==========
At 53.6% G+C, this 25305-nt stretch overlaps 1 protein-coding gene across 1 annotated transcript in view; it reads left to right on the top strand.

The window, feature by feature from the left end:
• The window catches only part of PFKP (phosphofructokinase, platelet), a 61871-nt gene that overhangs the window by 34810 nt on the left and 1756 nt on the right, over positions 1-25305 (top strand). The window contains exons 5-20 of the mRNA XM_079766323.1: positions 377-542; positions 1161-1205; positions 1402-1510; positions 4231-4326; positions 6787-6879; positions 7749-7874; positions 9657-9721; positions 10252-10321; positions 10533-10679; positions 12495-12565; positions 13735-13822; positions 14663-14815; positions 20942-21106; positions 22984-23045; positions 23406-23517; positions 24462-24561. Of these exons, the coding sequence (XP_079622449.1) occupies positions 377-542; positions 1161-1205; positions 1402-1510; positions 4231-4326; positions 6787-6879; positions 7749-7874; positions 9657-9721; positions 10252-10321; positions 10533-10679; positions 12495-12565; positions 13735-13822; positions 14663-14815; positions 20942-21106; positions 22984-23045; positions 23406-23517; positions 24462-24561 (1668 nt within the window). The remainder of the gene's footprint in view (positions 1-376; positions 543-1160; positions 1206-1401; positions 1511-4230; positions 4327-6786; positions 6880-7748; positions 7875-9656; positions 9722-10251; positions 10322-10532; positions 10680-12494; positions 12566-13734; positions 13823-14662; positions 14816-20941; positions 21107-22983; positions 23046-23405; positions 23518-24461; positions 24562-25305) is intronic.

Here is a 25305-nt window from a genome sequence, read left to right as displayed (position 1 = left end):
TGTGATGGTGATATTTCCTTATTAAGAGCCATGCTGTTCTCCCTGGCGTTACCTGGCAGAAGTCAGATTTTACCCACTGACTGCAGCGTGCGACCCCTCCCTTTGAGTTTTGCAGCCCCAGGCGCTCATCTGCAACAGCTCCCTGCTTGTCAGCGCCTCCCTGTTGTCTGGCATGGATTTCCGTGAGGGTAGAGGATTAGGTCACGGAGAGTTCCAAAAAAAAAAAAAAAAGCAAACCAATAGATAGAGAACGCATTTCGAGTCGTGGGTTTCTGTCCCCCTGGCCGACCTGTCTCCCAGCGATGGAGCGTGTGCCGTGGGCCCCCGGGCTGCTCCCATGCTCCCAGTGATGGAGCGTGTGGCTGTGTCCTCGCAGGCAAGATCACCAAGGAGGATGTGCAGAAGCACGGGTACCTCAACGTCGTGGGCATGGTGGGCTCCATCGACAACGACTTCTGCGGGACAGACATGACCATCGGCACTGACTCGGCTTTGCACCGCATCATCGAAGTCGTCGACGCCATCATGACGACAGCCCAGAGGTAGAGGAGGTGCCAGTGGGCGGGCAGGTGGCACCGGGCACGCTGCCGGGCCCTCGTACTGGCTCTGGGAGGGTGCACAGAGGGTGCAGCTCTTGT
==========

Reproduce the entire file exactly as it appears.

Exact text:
At 53.6% G+C, this 25305-nt stretch overlaps 1 protein-coding gene across 1 annotated transcript in view; it reads left to right on the top strand.

The window, feature by feature from the left end:
• The window catches only part of PFKP (phosphofructokinase, platelet), a 61871-nt gene that overhangs the window by 34810 nt on the left and 1756 nt on the right, over positions 1-25305 (top strand). The window contains exons 5-20 of the mRNA XM_079766323.1: positions 377-542; positions 1161-1205; positions 1402-1510; positions 4231-4326; positions 6787-6879; positions 7749-7874; positions 9657-9721; positions 10252-10321; positions 10533-10679; positions 12495-12565; positions 13735-13822; positions 14663-14815; positions 20942-21106; positions 22984-23045; positions 23406-23517; positions 24462-24561. Of these exons, the coding sequence (XP_079622449.1) occupies positions 377-542; positions 1161-1205; positions 1402-1510; positions 4231-4326; positions 6787-6879; positions 7749-7874; positions 9657-9721; positions 10252-10321; positions 10533-10679; positions 12495-12565; positions 13735-13822; positions 14663-14815; positions 20942-21106; positions 22984-23045; positions 23406-23517; positions 24462-24561 (1668 nt within the window). The remainder of the gene's footprint in view (positions 1-376; positions 543-1160; positions 1206-1401; positions 1511-4230; positions 4327-6786; positions 6880-7748; positions 7875-9656; positions 9722-10251; positions 10322-10532; positions 10680-12494; positions 12566-13734; positions 13823-14662; positions 14816-20941; positions 21107-22983; positions 23046-23405; positions 23518-24461; positions 24562-25305) is intronic.

Here is a 25305-nt window from a genome sequence, read left to right as displayed (position 1 = left end):
TGTGATGGTGATATTTCCTTATTAAGAGCCATGCTGTTCTCCCTGGCGTTACCTGGCAGAAGTCAGATTTTACCCACTGACTGCAGCGTGCGACCCCTCCCTTTGAGTTTTGCAGCCCCAGGCGCTCATCTGCAACAGCTCCCTGCTTGTCAGCGCCTCCCTGTTGTCTGGCATGGATTTCCGTGAGGGTAGAGGATTAGGTCACGGAGAGTTCCAAAAAAAAAAAAAAAAGCAAACCAATAGATAGAGAACGCATTTCGAGTCGTGGGTTTCTGTCCCCCTGGCCGACCTGTCTCCCAGCGATGGAGCGTGTGCCGTGGGCCCCCGGGCTGCTCCCATGCTCCCAGTGATGGAGCGTGTGGCTGTGTCCTCGCAGGCAAGATCACCAAGGAGGATGTGCAGAAGCACGGGTACCTCAACGTCGTGGGCATGGTGGGCTCCATCGACAACGACTTCTGCGGGACAGACATGACCATCGGCACTGACTCGGCTTTGCACCGCATCATCGAAGTCGTCGACGCCATCATGACGACAGCCCAGAGGTAGAGGAGGTGCCAGTGGGCGGGCAGGTGGCACCGGGCACGCTGCCGGGCCCTCGTACTGGCTCTGGGAGGGTGCACAGAGGGTGCAGCTCTTGT